The Father of Conservatism

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Herein lies the Ghost in the political machine of the Rt. Hon. Edmund Burke. Much like Max Weber arguing with the Ghost of Marx, this blog seeks to make relevant and where appropriate support or reject Burke's 'Reflections' against the backdrop of the disastrous New Labour experiment.

Tuesday, 20 January 2009

Obama's Speech: There's no room for 'Change'

"I feel Obama's speech has actually provided the smelling salts to his own intoxicating dream that has duped and stultified the nation for nearly a year."

I was surprised by Obama's speech today, simply because it was as if it wasn't his. Gone were the whimsical and idealistic rhetoric of change and hope. Try 'find' on Word and they'll appear fleetingly twice. In past speeches you would run out of note paper tallying down the times he mentioned 'change.'

In a 'radical' departure, he used the term 'change' somewhat 'conservatively' which I guess will sum up his presidential era.
For all his liberal or progressive heart, it will give way to his more pragmatic mind. The economy is in freefall, fighting in two dusty theatres of war and an arab-Israeli conflict ready to explode – he isn't going to actually change that much.

What I did however, pick up on from the speech, was that the West's problem is more psychological than people make out, forget economics for the moment, the Western world is mentally having doubts, and Obama on the face of it looks like the man who can restore that confidence.

However, going back to the speech, I felt the tone was dark and authoritative, and to sum extent grave in nature. The start of the speech threw me, as there were no heady and lofty notes of hope and of a new dawn, more a wake up call.

I think he has the power to tell American's what they don't want to hear, which wouldn't have come from a Bush presidency. This is best exemplified by this passage:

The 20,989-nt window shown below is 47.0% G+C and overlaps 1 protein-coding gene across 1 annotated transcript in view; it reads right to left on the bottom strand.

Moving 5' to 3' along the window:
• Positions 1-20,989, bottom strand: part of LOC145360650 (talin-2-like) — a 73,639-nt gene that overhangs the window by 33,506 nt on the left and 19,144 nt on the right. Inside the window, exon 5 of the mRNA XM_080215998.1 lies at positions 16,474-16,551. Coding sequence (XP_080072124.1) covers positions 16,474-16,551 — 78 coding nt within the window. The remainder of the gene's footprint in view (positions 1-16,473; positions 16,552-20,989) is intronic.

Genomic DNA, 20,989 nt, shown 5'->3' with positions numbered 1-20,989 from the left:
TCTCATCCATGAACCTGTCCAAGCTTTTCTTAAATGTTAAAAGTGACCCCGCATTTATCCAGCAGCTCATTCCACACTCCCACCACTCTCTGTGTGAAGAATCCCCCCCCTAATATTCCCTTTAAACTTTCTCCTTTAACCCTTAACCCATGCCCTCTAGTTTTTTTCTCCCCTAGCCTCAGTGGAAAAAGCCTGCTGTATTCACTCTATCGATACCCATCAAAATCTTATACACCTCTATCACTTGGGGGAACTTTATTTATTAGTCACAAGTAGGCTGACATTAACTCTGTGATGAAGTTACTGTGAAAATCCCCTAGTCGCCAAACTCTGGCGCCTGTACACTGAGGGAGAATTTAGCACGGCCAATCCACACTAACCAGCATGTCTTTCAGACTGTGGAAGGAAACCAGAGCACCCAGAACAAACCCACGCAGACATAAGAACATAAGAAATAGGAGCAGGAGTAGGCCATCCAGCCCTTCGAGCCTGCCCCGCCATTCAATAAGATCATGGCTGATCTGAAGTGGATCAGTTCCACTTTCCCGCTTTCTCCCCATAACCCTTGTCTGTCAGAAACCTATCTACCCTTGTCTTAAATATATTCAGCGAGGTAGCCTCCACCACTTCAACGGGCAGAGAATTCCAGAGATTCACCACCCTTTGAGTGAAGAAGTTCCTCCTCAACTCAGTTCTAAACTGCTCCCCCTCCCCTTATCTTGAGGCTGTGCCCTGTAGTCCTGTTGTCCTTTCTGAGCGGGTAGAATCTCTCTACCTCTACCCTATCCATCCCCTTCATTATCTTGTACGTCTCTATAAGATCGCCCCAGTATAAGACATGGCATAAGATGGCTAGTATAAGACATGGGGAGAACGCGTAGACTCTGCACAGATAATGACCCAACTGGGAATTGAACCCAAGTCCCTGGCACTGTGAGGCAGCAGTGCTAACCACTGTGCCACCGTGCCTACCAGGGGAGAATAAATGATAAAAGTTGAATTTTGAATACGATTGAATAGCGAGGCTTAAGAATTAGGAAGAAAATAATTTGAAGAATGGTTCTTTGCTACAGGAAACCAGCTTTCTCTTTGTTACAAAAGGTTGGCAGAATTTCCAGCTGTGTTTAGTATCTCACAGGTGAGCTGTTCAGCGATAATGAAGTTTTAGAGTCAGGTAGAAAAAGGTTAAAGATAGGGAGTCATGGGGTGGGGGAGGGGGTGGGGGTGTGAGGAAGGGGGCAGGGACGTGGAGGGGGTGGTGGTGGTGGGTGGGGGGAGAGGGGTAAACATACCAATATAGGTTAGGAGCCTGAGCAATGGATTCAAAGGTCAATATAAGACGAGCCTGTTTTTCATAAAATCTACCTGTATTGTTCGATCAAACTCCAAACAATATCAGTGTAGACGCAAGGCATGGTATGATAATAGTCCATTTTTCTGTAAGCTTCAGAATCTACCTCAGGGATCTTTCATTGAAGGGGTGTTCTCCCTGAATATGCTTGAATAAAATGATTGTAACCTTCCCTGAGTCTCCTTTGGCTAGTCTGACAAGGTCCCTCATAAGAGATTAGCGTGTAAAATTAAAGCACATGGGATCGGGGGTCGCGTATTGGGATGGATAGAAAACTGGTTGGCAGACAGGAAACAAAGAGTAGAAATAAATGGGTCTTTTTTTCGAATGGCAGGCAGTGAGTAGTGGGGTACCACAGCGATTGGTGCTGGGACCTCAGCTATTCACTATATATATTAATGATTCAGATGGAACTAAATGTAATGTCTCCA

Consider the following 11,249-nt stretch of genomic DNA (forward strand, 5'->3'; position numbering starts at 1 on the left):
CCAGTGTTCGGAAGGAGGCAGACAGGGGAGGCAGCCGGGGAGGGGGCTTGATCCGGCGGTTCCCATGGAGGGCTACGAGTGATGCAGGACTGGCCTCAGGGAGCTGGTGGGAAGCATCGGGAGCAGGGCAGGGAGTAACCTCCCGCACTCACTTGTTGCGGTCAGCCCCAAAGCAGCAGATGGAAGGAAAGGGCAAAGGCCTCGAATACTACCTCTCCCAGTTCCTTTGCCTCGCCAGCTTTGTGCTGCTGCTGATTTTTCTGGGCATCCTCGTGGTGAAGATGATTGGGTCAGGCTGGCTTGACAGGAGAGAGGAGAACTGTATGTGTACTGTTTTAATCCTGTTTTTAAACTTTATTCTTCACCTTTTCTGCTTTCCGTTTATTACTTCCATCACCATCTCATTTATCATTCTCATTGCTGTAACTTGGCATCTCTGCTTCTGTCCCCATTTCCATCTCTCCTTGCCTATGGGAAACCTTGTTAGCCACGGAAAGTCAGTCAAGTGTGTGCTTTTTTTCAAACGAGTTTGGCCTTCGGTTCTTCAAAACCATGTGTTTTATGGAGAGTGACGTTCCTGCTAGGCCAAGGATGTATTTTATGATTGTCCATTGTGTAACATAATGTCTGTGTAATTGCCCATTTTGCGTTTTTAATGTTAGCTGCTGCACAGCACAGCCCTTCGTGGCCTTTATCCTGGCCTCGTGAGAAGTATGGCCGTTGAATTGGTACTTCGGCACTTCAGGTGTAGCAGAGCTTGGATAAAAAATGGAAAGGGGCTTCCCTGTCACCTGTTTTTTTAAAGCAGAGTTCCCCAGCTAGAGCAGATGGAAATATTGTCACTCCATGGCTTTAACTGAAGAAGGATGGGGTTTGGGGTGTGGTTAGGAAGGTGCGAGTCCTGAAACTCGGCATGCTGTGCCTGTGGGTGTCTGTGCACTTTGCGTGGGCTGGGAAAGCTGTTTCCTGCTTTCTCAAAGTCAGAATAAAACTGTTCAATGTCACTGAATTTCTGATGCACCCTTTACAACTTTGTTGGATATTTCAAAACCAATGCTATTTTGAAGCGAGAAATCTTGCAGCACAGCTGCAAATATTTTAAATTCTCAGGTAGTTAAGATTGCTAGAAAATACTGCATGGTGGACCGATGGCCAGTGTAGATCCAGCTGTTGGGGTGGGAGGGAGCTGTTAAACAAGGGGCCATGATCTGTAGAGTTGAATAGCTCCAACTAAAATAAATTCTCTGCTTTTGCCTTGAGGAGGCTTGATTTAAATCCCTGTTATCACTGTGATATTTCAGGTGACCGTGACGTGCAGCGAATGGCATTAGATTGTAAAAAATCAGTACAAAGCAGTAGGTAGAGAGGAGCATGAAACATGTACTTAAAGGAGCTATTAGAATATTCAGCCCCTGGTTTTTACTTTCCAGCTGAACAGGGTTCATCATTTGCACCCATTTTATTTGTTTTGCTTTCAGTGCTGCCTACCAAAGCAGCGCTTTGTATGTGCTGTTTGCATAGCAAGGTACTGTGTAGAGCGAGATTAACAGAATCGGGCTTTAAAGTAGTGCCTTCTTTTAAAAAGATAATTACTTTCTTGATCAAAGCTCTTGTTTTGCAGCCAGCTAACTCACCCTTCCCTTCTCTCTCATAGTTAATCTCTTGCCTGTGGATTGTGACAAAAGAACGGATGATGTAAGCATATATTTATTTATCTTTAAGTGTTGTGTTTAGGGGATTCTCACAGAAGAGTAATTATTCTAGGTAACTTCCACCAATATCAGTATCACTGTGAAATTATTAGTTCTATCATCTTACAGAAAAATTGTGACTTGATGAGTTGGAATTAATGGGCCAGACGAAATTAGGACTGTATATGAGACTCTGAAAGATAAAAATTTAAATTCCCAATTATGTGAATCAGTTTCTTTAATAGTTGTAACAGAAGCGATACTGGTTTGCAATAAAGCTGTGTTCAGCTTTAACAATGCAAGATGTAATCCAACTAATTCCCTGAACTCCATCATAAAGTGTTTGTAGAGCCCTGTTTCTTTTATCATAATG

“Our nation is at war, against a far-reaching network of violence and hatred. Our economy is badly weakened, a consequence of greed and irresponsibility on the part of some, but also our collective failure to make hard choices and prepare the nation for a new age.”

His attacks in the Bush administration were laser guided and clinically executed and were not cheap shots like David Cameron does with Gordon Brown:

“On this day, we come to proclaim an end to the petty grievances and false promises, the recriminations and worn out dogmas, that for far too long have strangled our politics.”

If DC could get within a mile of this kind of utterance then we'd be looking at a new PM by now.

What I did like was the lack of race as an overarching issue for Obama, yes there's no denying the socio-political significance, but his race should really have nothing to do with it – so I'm glad he dealt with it in a warm and light-heart manner – no glaring references to Martin Luther King were welcome.

Unlike the BBC's coverage which was borderline sycophantic over the blackness of his skin – more to come on that issue!

Forget the question is Obama post-racial, as that answer clearly is no, but what I want to add is: Is Obama post-ideological? I feel this is in part true and will be a theme running though his presidency. Two examples point the way:

“The question we ask today is not whether our government is too big or too small, but whether it works...

“Nor is the question before us whether the market is a force for good or ill. Its power to generate wealth and expand freedom is unmatched.”

These comments have put to bed the left-right divide for years to come and put an outward lenses on things – I feel the 21st century struggle will be globalism not ideology of the past – Obama to his credit has the vision to see that.

The next part of the speech I was dumbfounded to hear him spill was this:

“Honesty and hard work, courage and fair play, tolerance and curiosity, loyalty and patriotism - these things are old. These things are true. They have been the quiet force of progress throughout our history. What is demanded then is a return to these truths.”

These surely are the words of a conservative?! When he said them, I really felt they jarred the speech. 'A return to these truths' aren't the progressive revolutionary words of a man people uphold as a nation changer.

All in all I felt Obama's speech has actually provided the smelling salts to his own intoxicating dream that has duped and stultified the nation for nearly a year.

I do actually agree with Will Smith, who the BBC habitually had on repeat in some quasi-homage to racial America, in that Obama is the embodiment of an idea that no man can take away from him.

Obama - the man, may fail after 4 years in office by changing little, but Obama – the idea, i.e. the notion that the US can turn on a six-pence and volte-face to energise its flagging stature, then no one can really argue with the potency of that man – Barak Hussein Obama II.

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